Rosario DiGirolamo must serve 85 percent of his term before he'll be eligible for parole. He admitted killing 27-year-old Amy Giordano of Hightstown in June 2007 and dumping her dismembered body in a New York pond.
Judge Edward Neafsey called the crime "ghastly."
DiGirolamo's lawyers said a Google search for murder methods was a key factor in their client's decision to plead guilty last month.
Evidence showed DiGirolamo had searched the phrase "lethal karate blows to the back of the head" days before the killing.
Defense attorney Jerome Ballarotto said the search evidence was "catastrophic."
DiGirolamo said next to nothing at his sentencing, but he has admitted killing Giordano with a hammer at a Hightsown apartment, chopping her up with a saw and dumping parts of the body in a pond in New York. He then abandoned their 11 month old child in the parking lot of a Delaware hospital.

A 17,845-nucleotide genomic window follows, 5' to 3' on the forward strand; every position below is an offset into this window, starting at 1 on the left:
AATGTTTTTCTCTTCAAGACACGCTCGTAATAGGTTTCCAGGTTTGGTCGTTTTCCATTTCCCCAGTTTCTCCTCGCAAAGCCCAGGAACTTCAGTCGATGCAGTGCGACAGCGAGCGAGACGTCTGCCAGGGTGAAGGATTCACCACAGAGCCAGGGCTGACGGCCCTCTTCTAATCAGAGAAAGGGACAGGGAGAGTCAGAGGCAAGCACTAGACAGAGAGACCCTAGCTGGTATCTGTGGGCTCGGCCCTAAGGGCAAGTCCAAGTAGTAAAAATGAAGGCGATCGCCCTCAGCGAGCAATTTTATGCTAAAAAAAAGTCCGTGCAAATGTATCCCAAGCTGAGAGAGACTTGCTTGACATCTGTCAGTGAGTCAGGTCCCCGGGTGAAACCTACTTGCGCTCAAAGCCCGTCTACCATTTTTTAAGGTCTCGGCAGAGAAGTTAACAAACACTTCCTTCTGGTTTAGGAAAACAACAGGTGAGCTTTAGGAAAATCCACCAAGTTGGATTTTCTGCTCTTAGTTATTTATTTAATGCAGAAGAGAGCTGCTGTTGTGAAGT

His lawyer says DiGirolamo did all that but failed to get help because he had an anxiety attack after their altercation.
"He just panicked, probably collapsed in a ball. He was just incapacitated as a result of what happened," said attorney Jerome Ballarott.
The judge wasn't buying it.
"Panic would not lead to dismembering Ms. Giordano, clearing the apartment of evidence and, most of all, disposing of the victim's body so that all the parts of her body have yet to be found," said Judge Neafsey
DiGirolamo must serve at least 21 years of his 25 year sentence before he's eligible for parole.